Generative models are typically trained on grid-like data such as images. As a result, the size of these models usually scales directly with the underlying grid resolution. In this paper, we abandon discretized grids and instead parameterize individual data points by continuous functions. We then build generative models by learning distributions over such functions. By treating data points as functions, we can abstract away from the specific type of data we train on and construct models that are agnostic to discretization. To train our model, we use an adversarial approach with a discriminator that acts on continuous signals. Through experiments on a wide variety of data modalities including images, 3D shapes and climate data, we demonstrate that our model can learn rich distributions of functions independently of data type and resolution.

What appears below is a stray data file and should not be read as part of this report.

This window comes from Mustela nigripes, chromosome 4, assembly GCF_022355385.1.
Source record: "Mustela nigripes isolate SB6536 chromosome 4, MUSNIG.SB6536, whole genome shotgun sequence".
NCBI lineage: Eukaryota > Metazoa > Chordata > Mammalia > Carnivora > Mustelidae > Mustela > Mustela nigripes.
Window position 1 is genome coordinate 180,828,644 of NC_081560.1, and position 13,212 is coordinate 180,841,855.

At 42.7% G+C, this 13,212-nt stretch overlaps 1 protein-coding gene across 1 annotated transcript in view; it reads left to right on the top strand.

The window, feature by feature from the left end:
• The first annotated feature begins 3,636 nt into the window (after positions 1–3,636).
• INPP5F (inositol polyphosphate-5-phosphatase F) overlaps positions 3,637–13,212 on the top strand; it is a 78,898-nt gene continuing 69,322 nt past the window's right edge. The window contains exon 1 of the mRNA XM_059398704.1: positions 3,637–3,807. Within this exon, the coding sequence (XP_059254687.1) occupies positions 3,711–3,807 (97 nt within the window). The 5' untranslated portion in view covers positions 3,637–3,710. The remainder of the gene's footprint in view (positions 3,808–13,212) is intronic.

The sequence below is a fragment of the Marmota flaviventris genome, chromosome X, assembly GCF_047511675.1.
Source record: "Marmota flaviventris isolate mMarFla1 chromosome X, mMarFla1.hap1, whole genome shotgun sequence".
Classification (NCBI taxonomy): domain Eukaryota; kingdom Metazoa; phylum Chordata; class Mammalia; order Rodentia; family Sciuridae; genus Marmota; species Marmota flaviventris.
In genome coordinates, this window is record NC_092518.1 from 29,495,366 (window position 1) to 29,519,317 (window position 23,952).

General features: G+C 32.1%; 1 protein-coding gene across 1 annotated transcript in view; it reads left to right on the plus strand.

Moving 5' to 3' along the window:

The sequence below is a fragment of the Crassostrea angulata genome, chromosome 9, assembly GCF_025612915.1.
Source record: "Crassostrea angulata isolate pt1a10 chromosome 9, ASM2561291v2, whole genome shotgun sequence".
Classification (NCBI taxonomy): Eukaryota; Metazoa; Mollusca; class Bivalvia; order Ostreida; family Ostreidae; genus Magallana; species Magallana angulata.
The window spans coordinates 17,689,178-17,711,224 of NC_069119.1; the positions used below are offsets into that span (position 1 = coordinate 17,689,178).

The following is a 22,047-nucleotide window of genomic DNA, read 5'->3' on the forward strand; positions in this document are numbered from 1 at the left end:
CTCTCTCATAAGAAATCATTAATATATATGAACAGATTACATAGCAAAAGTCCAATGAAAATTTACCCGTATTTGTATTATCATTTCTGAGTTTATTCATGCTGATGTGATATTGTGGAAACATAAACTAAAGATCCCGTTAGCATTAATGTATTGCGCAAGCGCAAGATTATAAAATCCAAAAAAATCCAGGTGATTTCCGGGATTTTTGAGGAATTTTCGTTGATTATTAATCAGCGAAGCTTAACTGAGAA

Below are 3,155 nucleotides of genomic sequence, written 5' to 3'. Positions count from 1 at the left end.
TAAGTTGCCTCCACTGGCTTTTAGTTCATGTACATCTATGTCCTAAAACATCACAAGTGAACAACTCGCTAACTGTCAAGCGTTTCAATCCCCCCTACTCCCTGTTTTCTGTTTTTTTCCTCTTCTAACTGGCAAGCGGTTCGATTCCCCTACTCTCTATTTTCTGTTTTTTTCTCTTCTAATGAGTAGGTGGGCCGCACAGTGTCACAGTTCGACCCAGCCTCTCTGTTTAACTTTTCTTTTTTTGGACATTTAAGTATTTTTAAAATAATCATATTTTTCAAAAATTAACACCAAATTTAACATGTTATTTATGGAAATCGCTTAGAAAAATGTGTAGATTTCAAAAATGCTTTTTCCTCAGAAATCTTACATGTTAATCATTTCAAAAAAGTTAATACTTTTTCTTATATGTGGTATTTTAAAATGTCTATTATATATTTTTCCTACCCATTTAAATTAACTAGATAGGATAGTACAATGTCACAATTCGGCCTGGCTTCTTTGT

We study quantum algorithms for several fundamental string problems, including Longest Common Substring, Lexicographically Minimal String Rotation, and Longest Square Substring. These problems have been widely studied in the stringology literature since the 1970s, and are known to be solvable by near-linear time classical algorithms. In this work, we give quantum algorithms for these problems with near-optimal query complexities and time complexities. Specifically, we show that: - Longest Common Substring can be solved by a quantum algorithm in $\tilde O(n^{2/3})$ time, improving upon the recent $\tilde O(n^{5/6})$-time algorithm by Le Gall and Seddighin (2020). Our algorithm uses the MNRS quantum walk framework, together with a careful combination of string synchronizing sets (Kempa and Kociumaka, 2019) and generalized difference covers. - Lexicographically Minimal String Rotation can be solved by a quantum algorithm in $n^{1/2 + o(1)}$ time, improving upon the recent $\tilde O(n^{3/4})$-time algorithm by Wang and Ying (2020). We design our algorithm by first giving a new classical divide-and-conquer algorithm in near-linear time based on exclusion rules, and then speeding it up quadratically using nested Grover search and quantum minimum finding. - Longest Square Substring can be solved by a quantum algorithm in $\tilde O(\sqrt{n})$ time. Our algorithm is an adaptation of the algorithm by Le Gall and Seddighin (2020) for the Longest Palindromic Substring problem, but uses additional techniques to overcome the difficulty that binary search no longer applies. Our techniques naturally extend to other related string problems, such as Longest Repeated Substring, Longest Lyndon Substring, and Minimal Suffix.